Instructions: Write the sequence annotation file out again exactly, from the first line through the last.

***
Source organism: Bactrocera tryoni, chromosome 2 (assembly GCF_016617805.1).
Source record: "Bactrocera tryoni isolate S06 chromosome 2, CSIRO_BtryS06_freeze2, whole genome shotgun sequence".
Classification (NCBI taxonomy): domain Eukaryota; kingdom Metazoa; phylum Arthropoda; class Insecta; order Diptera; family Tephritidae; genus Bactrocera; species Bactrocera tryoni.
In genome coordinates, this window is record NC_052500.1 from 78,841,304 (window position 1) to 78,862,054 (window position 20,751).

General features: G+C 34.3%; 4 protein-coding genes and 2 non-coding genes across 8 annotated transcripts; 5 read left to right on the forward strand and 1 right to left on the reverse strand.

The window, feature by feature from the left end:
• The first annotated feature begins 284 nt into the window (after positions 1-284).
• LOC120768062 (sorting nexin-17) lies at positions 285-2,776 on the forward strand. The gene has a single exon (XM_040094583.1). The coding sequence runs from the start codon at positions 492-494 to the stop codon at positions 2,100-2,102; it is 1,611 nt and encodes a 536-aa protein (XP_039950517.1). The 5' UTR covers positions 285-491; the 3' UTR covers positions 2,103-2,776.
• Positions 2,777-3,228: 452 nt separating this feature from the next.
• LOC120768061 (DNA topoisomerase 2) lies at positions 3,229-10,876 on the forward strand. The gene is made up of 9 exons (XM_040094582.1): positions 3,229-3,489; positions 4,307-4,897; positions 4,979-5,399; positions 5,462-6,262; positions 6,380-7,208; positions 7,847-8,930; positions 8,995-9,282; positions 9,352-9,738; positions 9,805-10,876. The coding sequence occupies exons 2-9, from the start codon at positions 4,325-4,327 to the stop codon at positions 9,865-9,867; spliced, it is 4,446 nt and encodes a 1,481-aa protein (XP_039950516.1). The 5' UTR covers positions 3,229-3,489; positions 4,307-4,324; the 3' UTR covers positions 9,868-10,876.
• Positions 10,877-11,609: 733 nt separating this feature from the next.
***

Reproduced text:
Source organism: Bactrocera tryoni, chromosome 2 (assembly GCF_016617805.1).
Source record: "Bactrocera tryoni isolate S06 chromosome 2, CSIRO_BtryS06_freeze2, whole genome shotgun sequence".
Classification (NCBI taxonomy): domain Eukaryota; kingdom Metazoa; phylum Arthropoda; class Insecta; order Diptera; family Tephritidae; genus Bactrocera; species Bactrocera tryoni.
In genome coordinates, this window is record NC_052500.1 from 78,841,304 (window position 1) to 78,862,054 (window position 20,751).

General features: G+C 34.3%; 4 protein-coding genes and 2 non-coding genes across 8 annotated transcripts; 5 read left to right on the forward strand and 1 right to left on the reverse strand.

The window, feature by feature from the left end:
• The first annotated feature begins 284 nt into the window (after positions 1-284).
• LOC120768062 (sorting nexin-17) lies at positions 285-2,776 on the forward strand. The gene has a single exon (XM_040094583.1). The coding sequence runs from the start codon at positions 492-494 to the stop codon at positions 2,100-2,102; it is 1,611 nt and encodes a 536-aa protein (XP_039950517.1). The 5' UTR covers positions 285-491; the 3' UTR covers positions 2,103-2,776.
• Positions 2,777-3,228: 452 nt separating this feature from the next.
• LOC120768061 (DNA topoisomerase 2) lies at positions 3,229-10,876 on the forward strand. The gene is made up of 9 exons (XM_040094582.1): positions 3,229-3,489; positions 4,307-4,897; positions 4,979-5,399; positions 5,462-6,262; positions 6,380-7,208; positions 7,847-8,930; positions 8,995-9,282; positions 9,352-9,738; positions 9,805-10,876. The coding sequence occupies exons 2-9, from the start codon at positions 4,325-4,327 to the stop codon at positions 9,865-9,867; spliced, it is 4,446 nt and encodes a 1,481-aa protein (XP_039950516.1). The 5' UTR covers positions 3,229-3,489; positions 4,307-4,324; the 3' UTR covers positions 9,868-10,876.
• Positions 10,877-11,609: 733 nt separating this feature from the next.